Harvard’s Undergraduate Council passed legislation at its meeting Sunday to support the University’s graduate student union’s right to strike.
In a statement approved 40-1, the council endorsed the Harvard Graduate Students Union-United Automobile Workers 90.4 percent vote in favor of strike authorization, which was passed late Friday night.
“This is a strong mandate to make sure the first union contract for student workers guarantees protections against harassment and discrimination, fair pay, paid parental leave, and health care with year-round mental health and dental coverage,” the statement reads.
The statement also invited undergraduates to sign a letter declaring support should union negotiators decide to call for a strike. Earlier this month, the UC supported HGSU’s strike authorization vote prior to the vote's passage.
Earlier this month, HGSU announced it would hold a strike authorization vote, which would give the union’s bargaining committee the right to declare a strike if it sees fit. The union has been bargaining with the University for more than a year. While the two sides have reached tentative agreements on 11 issues, they remain at odds on compensation and harassment and discrimination adjudication procedures.
The University has advised faculty members to prepare for a potential strike, but University spokesperson Jonathan L. Swain wrote in an emailed statement that Harvard does not believe the union’s calls for a strike have merit.
“The University believes that calls for a strike are unwarranted,” he wrote. “The University continues to approach these negotiations in good faith and has offered substantive proposals that address the concerns raised by HGSU-UAW throughout these negotiations.”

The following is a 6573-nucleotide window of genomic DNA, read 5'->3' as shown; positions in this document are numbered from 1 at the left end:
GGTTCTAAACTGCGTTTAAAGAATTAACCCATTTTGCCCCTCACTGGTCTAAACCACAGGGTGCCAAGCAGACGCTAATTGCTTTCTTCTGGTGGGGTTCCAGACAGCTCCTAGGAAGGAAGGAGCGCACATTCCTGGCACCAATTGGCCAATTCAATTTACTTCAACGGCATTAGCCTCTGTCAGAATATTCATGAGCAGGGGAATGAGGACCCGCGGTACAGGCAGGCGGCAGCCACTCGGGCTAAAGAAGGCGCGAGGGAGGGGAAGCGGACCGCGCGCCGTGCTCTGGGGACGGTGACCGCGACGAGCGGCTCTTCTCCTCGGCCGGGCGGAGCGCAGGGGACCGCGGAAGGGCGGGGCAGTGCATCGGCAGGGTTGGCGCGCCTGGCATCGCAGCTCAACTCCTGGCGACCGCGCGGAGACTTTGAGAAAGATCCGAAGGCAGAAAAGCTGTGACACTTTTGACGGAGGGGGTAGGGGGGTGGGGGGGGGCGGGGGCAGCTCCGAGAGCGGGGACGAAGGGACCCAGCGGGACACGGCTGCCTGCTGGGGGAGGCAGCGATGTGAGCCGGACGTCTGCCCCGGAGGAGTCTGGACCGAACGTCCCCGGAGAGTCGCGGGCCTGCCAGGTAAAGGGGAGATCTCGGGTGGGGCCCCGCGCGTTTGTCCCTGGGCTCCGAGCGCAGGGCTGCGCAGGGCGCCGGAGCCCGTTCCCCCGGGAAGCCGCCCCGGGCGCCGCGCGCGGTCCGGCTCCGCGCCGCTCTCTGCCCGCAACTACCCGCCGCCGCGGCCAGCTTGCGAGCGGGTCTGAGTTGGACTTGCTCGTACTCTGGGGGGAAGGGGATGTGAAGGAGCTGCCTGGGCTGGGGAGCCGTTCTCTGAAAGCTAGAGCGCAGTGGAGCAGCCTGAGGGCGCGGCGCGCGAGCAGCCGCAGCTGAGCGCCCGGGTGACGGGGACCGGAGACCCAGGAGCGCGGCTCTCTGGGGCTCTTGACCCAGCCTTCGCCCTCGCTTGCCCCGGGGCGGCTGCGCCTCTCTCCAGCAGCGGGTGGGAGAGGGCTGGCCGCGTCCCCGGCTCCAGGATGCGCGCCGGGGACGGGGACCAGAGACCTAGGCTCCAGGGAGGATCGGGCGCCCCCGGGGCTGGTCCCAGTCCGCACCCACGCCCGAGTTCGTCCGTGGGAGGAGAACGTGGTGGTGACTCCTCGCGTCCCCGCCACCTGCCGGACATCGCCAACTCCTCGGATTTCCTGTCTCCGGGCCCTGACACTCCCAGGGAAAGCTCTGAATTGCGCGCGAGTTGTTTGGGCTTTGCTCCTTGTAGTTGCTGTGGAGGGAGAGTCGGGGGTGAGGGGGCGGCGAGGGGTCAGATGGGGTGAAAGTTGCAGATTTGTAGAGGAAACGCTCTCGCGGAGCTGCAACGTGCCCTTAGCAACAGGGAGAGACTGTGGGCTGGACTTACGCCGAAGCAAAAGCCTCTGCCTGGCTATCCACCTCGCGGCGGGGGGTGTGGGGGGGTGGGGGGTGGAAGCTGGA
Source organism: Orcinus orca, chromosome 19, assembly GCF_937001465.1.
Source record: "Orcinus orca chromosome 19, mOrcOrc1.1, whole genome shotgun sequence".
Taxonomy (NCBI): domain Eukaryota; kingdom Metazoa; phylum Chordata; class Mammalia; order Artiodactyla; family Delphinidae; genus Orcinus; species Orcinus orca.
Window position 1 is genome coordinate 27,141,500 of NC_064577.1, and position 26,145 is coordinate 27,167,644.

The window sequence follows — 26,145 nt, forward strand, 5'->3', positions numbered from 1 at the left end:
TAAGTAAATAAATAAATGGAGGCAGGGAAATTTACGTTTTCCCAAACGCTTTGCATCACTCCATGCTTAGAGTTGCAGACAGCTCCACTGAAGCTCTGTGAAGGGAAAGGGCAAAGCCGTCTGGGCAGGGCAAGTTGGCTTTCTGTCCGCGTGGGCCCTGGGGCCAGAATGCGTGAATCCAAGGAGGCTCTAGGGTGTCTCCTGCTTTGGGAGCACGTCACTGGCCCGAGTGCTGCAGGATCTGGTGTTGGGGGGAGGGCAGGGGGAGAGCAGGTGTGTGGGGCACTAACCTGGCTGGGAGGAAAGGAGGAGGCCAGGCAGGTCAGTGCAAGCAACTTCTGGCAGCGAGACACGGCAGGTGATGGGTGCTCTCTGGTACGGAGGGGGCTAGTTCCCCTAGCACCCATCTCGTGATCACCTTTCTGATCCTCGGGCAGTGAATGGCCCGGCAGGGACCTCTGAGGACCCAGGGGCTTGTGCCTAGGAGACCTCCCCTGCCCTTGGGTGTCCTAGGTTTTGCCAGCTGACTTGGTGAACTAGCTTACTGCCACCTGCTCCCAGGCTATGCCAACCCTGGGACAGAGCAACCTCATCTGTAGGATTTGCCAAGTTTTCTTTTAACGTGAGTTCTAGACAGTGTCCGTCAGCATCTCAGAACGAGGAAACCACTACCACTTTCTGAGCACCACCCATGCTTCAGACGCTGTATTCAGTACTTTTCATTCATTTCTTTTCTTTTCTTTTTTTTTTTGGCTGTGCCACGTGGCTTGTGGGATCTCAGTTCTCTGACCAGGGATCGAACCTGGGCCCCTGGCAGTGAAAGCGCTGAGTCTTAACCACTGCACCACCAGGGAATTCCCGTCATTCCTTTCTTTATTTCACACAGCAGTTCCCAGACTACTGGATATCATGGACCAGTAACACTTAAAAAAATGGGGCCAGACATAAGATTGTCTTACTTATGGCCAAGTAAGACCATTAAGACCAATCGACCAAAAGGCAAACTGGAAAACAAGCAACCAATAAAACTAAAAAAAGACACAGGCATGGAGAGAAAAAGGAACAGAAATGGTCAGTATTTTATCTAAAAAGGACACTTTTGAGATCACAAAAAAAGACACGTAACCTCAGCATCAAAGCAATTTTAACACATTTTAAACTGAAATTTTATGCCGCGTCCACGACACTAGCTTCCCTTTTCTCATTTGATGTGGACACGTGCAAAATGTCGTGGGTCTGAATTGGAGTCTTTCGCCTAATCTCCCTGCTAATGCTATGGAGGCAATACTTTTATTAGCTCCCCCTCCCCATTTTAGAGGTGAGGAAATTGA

The council also plans to publicize a letter written by Our Harvard Can Do Better — an anti-sexual assault advocacy organization — addressed to University President Lawrence S. Bacow and Provost Alan M. Garber ’76 supporting HGSU’s right to strike in its weekly email newsletter.
“We recognize and affirm the importance of using a strike as a measure of last resort to win a fair contract,” the letter reads. “We stand in solidarity with our fellow students and will join all student workers on the picket lines if needed until they win the protections and benefits they so deserve. Teaching and research assistants’ working conditions are students’ learning conditions.”
Mather House representative Sanika S. Mahajan ’21, who sponsored the legislation, wrote in the proposal that publicizing the letter would help inform undergraduates about the strike.
“[T]he Undergraduate Council’s endorsement and publicization of a student support letter would help ensure that undergraduate students are informed about an important component of the union process and can be part of the push toward better provisions if they would like,” she wrote.
No representatives offered comments against the legislation during Sunday’s meeting.
The UC also voted to co-host an open forum on sexual violence at Harvard in collaboration with Our Harvard Can Do Better.
The forum is largely in response to the results of a national sexual misconduct climate survey that revealed that sexual assault rates at Harvard remain largely unchanged from four years ago, according to UC Vice President Julia M. Huesa ’20, who sponsored the legislation. The survey found that roughly 33 percent of undergraduate women at Harvard reported experiencing nonconsesual sexual contact.
“In light of the [Association of American Universities] Student Survey on Sexual Assault and Misconduct results that we all received last week, Our Harvard Can Do Better and the UC are seeking to create a student-led space where undergraduate community members can feel safe and empowered to express their feelings, thoughts, and reactions to the survey data as well as the problem of sexual violence at Harvard more generally, and discuss steps forward,” the legislation reads.
The forum will be held in the Lowell House Junior Common Room from 6:30-8 p.m. on Oct. 30, Huesa said.
The UC also allocated $3,450 to help fund the East Coast Chicanx Student Forum on Nov. 15. The conference will discuss the Chicano movements of the 1970s and diversity within the Chicanx community, according to the legislation.